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Endovascular surgical neuroradiology (ESN), also known as neurointerventional surgery or interventional neuroradiology, is an Accreditation Council for Graduate Medical Education (ACGME) accredited medical subspecialty specializing in minimally invasive image-based technologies and procedures used in diagnosis and treatment of diseases of the head, neck, and spine. While ESN programs can be ACGME accredited, fewer than five programs in the U.S. are accredited. The number of physicians in the United States with an active interest and special competency in this field is estimated to be around 600.
The technique that constitutes the basis for angiographic neurointerventions, and thus, interventional neuroradiology, was first developed in 1927 by the Portuguese physician Egas Moniz at the University of Lisbon to provide contrasted x-ray angiography in order to diagnose several kinds of nervous diseases, such as tumors, coronary heart disease and arteriovenous malformations. He is usually recognized as one of the pioneers in this field. Moniz performed the first cerebral angiogram in Lisbon in 1927.
Traditionally spearheaded by neuroradiologists, the subspecialty has more recently attracted the attention of neurosurgeons and, to a lesser extent, neurologists. These changes in practitioner demographics have been recognized by formally changing the name of the specialty from interventional neuroradiology (INR) to endovascular surgical neuroradiology (ESN). In addition, the governing body of this specialty, which used to be known as the American Society of Interventional & Therapeutic Neuroradiology (ASITN), changed its name to the Society of Neurointerventional Surgery (SNIS). Practitioners from each specialty are generally regarded to bring a distinct set of skills to the practice of ESN; for instance, in general, interventional neuroradiologists are regarded to bring broad angiographic and endovascular experience from non-neurological domains as well as special expertise in image interpretation that underlies image-guided specialties such as ESN, whereas in general, neurosurgeons are regarded to bring a special understanding of and ability to implement conventional surgical alternatives to endovascular treatments for conditions such as intracranial aneurysms and arteriovenous malformations that can be treated by either (or both) approaches.
Neurointerventional fellowships are variable in length, but typically last from one to three years with a focus on the integration of clinical management and performance of endovascular and minimally-invasive surgeries of the conditions/diseases listed below. Many fellowships require a second year of training that allows participants to further hone their technical skills and assert a greater degree of influence in clinical management of patients with diseases of interest.
Preparatory requirements for a fellowship in INR/ESN vary by choice of residency.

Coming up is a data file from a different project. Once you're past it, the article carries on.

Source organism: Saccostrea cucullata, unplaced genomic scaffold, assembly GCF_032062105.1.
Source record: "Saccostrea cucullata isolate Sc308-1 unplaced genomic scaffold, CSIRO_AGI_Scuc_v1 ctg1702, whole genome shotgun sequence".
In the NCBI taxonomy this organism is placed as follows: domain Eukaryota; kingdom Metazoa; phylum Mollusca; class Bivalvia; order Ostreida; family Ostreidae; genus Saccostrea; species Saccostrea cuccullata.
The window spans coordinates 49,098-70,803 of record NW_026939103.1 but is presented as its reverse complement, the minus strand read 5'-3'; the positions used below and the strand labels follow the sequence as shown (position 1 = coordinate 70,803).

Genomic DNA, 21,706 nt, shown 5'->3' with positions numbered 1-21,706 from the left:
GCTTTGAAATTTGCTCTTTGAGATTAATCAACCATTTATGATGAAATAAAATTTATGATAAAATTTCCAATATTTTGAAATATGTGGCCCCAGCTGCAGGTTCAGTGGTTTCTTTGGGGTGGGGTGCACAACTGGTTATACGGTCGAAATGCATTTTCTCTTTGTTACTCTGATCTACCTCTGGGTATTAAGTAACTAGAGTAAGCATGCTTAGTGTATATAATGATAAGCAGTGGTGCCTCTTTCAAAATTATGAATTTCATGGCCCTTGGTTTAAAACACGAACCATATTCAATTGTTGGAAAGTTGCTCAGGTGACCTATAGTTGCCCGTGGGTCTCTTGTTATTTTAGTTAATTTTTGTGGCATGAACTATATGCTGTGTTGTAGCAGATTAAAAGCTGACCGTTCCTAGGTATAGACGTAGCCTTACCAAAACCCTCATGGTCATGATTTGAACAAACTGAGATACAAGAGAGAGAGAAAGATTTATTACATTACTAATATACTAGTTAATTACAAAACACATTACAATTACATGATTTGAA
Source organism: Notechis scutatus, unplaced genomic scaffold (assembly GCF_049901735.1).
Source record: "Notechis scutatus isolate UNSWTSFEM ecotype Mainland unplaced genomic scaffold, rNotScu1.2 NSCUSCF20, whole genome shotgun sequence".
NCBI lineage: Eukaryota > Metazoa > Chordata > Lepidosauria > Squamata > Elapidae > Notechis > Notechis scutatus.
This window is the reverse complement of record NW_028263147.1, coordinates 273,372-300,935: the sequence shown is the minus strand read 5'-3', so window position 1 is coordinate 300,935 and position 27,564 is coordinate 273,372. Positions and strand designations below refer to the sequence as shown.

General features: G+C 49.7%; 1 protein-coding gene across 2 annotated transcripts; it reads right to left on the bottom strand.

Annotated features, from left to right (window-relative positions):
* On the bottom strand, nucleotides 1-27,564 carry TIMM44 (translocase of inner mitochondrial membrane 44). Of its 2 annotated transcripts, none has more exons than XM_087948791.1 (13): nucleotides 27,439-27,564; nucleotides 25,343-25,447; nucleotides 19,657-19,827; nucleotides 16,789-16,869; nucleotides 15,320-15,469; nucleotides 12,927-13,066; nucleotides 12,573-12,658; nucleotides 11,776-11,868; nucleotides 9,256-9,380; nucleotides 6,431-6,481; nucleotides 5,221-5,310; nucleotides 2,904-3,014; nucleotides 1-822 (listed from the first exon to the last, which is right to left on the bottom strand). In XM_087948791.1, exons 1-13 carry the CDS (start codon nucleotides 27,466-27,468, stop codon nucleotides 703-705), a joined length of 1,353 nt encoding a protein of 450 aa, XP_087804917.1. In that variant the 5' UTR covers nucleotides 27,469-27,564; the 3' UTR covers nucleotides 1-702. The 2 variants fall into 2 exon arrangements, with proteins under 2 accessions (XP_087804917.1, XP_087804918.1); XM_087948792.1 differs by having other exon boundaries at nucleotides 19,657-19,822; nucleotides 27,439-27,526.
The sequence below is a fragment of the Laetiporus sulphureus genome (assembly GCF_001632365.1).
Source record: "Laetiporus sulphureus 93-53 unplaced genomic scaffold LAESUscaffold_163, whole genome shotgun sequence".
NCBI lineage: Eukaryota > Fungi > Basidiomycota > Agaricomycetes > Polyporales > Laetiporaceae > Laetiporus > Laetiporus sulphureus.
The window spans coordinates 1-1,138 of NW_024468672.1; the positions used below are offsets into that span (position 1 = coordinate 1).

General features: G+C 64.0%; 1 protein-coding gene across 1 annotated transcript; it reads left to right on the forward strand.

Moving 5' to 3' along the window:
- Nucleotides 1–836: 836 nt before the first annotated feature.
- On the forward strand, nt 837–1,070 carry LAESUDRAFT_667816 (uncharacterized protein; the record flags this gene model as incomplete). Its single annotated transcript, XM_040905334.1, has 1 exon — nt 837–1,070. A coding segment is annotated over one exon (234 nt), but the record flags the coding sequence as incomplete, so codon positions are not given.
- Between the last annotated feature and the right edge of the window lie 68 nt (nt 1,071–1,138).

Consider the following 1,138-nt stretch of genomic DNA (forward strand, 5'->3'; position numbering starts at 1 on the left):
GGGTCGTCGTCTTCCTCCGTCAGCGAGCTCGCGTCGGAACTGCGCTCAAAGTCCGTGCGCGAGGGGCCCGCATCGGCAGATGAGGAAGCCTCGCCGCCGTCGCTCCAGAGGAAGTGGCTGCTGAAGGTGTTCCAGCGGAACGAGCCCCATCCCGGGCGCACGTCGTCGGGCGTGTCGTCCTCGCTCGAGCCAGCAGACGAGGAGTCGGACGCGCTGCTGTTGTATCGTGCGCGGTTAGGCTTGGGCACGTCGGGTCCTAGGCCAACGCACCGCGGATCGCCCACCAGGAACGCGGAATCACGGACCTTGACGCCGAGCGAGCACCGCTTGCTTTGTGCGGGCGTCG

The most traditional and well-established route to ESN training involves successful completion of a medical/surgical internship (1 year) and radiology residency (4 years), the latter of which involves exposure and training not just to ESN techniques but also related techniques in interventional radiology performed in other parts of the body. Following residency, candidates must complete a one- to two-year fellowship in diagnostic neuroradiology before initiating additional fellowship training in ESN lasting one to two years. The total length of this training pathway is thus 7–9 years, plus at least four years in medical school. Graduates of this pathway are typically referred to as interventional neuroradiologists. A small number of radiologists complete training in both interventional radiology and interventional neuroradiology.
Candidates from neurosurgery must successfully complete a six- or seven-year neurosurgery residency, with most programs now mandating at least some exposure to interventional neuroradiology techniques during this time in addition to ongoing procedural experience with traditional surgical techniques. Following residency, neurosurgeons must complete a one- to two-year fellowship in ESN, though some have opted for more limited and somewhat controversial 6-month fellowships. The total length of this training pathway is thus 7–9 years, plus at least four years in medical school. Graduates of this pathway are typically referred to as endovascular neurosurgeons.
Candidates from neurology must successfully complete a clinical internship (1 year) and neurology residency (3 years). In most programs, procedural experience is limited relative to colleagues in the more traditional pathways of radiology or neurosurgery. As such, neurologists must complete additional fellowship training in neurovascular diseases/vascular neurology, stroke neurology, or neurocritical care (1 year) followed by fellowship training in ESN lasting one to two years. The total length of this training pathway is thus 6–7 years, plus at least four years in medical school. Graduates of this pathway are typically referred to as interventional neurologists.
Diseases and conditions
The following is a list of diseases and conditions typically treated by neurointerventionalists.
- Cerebral aneurysm
- Brain arteriovenous malformation (AVM)
- Carotid-cavernous fistula (CCF)
- Dural arteriovenous fistula
- Extracranial (brachiocephalic) atherosclerosis
- Extracranial (head and neck) and paraspinal vascular malformations
- Head and neck tumors
- Intracranial atherosclerosis
- Juvenile nasopharyngeal tumor
- Spinal vascular malformations
- Traumatic vascular lesions
- Vertebral body tumors
- Vertebral body compression fractures